Following his highly successful 2019 show Pretty Ugly, we visited Lee Ellis at his home studio to chat to him about his inspirations, art practices, and why his work can be so divisive. Known for his portraits, that can be disconcerting, scary or funny, depending on the perception of the viewer. Altered by colour and form, they are the main focus of his practice.
It’s fair to say, Lee is a prolific artist who is constantly creating works that are fresh, visually affecting, and far from the norm.
In many ways, Lee’s studio is like his work; bright and busy, full of colour and energy. Old, new and unfinished pieces sit side by side, along with tubes of paint, aerosol cans and a gas mask. This suits Lee, who likes to mix up his practice, often moving from one work to another, from oil to charcoal to ink. Responding to his mood, flexibility is key.
“I’ve always found that I have to work on multiple pieces at a time… I have so many ideas flowing through my head that I need to get them all out as quickly as possible” he says. “My drawings have a different energy to them compared to the paintings, where I can really work with the paint to create explosive, dynamic and energetic pieces”.
Such a studio is surely a testament to his prolific experimentation, something Lee credits to his training as a graphic designer. No longer wanting to feel constrained by his more formalised background, Lee has a freedom. He is less rigid and approaches each work with a flair of creative rebellion.
“As an artist, I’m still finding my definitive style of working and for now, I intend to experiment and play creatively as much as possible… I work with every medium I can get my hands on. If it’s in the studio I’ll throw it at a surface to see what happens”.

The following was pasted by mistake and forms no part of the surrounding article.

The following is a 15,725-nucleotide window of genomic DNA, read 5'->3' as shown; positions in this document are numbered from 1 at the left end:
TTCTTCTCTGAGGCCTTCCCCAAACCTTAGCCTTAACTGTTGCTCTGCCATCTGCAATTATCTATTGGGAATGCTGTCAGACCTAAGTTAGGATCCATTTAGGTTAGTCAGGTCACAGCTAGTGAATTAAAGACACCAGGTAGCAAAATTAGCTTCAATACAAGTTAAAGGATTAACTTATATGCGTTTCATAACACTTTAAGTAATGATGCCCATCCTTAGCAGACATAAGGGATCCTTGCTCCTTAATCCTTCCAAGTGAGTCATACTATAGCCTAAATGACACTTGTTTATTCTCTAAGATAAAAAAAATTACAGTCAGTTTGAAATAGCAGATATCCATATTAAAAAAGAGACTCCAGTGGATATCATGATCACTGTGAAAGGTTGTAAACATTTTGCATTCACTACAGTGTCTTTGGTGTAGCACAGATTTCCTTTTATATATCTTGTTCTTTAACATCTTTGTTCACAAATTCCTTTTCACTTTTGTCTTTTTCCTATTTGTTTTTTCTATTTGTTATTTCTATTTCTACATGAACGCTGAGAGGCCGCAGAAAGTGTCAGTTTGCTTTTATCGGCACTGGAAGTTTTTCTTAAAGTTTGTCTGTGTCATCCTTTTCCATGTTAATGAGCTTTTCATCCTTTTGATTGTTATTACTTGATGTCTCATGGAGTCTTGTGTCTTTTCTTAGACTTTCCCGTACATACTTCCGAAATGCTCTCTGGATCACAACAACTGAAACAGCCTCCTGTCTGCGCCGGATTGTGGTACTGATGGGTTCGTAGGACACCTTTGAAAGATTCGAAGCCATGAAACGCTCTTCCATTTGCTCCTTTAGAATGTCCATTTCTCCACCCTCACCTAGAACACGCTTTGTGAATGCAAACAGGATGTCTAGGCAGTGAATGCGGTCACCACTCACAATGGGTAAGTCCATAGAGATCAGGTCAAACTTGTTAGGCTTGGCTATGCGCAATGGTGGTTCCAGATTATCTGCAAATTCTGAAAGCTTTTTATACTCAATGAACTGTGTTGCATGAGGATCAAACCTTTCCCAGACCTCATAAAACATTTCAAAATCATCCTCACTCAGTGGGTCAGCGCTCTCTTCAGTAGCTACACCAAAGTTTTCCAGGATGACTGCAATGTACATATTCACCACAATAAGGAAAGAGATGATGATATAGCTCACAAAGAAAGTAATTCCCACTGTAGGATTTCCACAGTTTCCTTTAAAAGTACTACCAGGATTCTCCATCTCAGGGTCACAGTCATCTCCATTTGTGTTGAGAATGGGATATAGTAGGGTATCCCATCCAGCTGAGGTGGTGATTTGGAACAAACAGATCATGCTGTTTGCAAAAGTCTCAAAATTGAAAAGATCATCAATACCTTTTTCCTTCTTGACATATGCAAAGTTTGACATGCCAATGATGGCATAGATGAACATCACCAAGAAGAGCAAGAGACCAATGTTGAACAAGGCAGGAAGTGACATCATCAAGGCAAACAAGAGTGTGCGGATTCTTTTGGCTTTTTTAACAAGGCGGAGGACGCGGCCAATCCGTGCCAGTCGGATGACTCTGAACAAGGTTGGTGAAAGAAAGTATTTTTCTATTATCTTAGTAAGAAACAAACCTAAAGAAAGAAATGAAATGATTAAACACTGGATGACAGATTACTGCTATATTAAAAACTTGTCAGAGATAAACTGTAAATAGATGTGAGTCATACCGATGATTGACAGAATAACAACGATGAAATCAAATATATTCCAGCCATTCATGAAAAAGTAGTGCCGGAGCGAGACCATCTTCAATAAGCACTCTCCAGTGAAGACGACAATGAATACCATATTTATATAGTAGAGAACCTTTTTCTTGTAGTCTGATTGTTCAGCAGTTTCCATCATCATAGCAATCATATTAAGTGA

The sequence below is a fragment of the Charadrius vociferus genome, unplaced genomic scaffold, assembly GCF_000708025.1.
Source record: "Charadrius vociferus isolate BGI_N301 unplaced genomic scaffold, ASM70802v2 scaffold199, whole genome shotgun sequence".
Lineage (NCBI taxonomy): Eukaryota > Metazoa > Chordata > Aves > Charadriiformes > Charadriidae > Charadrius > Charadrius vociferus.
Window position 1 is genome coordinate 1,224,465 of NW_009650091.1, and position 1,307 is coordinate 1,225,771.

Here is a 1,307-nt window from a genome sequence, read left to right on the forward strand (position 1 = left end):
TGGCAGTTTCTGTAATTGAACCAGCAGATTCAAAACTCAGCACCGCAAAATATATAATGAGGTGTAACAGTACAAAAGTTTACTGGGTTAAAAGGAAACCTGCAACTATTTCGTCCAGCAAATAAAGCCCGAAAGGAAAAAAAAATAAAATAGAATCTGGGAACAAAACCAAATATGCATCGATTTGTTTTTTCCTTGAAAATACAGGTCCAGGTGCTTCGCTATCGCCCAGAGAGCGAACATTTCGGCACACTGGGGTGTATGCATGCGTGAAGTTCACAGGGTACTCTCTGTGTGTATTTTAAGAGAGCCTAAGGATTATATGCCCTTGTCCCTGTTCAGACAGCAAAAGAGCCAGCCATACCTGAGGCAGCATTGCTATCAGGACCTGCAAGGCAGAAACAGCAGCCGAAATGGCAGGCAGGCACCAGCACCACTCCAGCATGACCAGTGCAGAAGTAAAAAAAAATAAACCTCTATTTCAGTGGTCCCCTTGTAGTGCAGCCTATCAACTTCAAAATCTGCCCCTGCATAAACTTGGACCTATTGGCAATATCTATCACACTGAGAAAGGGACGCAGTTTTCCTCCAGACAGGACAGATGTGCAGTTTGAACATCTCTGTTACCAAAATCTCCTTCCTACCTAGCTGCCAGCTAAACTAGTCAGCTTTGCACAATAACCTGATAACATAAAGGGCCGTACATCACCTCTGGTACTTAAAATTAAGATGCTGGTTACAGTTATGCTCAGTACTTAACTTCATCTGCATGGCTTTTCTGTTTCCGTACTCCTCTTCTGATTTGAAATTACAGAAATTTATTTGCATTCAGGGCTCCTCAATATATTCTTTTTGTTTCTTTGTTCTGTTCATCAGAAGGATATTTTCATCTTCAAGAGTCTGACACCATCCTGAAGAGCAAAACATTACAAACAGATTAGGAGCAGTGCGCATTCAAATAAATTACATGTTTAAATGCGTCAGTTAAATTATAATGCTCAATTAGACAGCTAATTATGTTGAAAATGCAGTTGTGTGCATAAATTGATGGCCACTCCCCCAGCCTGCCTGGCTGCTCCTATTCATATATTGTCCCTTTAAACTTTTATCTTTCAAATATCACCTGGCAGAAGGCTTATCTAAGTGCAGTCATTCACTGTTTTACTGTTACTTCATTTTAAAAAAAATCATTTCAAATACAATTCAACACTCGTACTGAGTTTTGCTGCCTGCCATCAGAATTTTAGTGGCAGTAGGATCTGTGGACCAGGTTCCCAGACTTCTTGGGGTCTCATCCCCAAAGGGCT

His willingness to think outside the box has enabled him to develop a distinctive style. Lee isn’t restricted by traditional methods. But he does admit that this approach has not always been successful.
“I’ve had quite a few disasters. One disastrous experiment was using wall filler on canvas as well as stapling clothes to the canvas. It looked awful and did nothing for the piece. I ended up destroying that one”.
Constantly pushing the boundaries of his practice, Lee’s passion for creativity is infectious. And it’s what makes him so interesting as an artist. The more he experiments and adapts and hones his skills, the more he subverts his audiences expectations.
Lee can’t pin-point one exact source for his inspiration, acknowledging the influence of various artists, musicians and everyday life. But it is clear that his son has had a big impact on him.
“He (Rex) loves scribbling and it’s so refreshing. Seeing him draw is amazing because he’s just so free with it. We started drawing together and that’s when I did an abstract piece, just trying to go nuts with it, which is hard”.
Lee gives the impression of someone who acts as soon as inspiration takes hold. His series “You Smell Like Bananas”, a collection of postcards that have been given the characteristically ‘Lee Ellis’ make-over, was created in one day whilst he was on the phone to his Mum.
“I just started scribbling with Tippex and permanent marker and I thought ‘Oh, actually I’m onto something here’ so being quite driven, energetic, prolific, all of those words, I did seventy-eight in two weeks and now I’m still going because I’m kind of a little bit obsessed”.
Exploring themes of emotion and mental health, Lee is fascinated by the viewer’s reaction to his work as opposed to imposing his own meaning.
“I paint people with energy and have never painted anything remotely sinister… I like it when people take the work in and give me their thoughts. People often see emotional pain though I know one person who sees humour in my work. There really is no way to predict what the viewer will see. I figure I’ll just leave every viewer to see what they want to see. I pretty much paint people with as much energy as I can and often it comes across quite macabre”.
To balance out macabre elements, Lee often pairs his works with humorous and unexpected titles. Think ‘They Call Me The Wild Card’ and ‘Tony’s Terrible Toupee’…
Big thanks to Lee for having us! If you like what you’ve seen, you can find Lee’s full gallery collection here.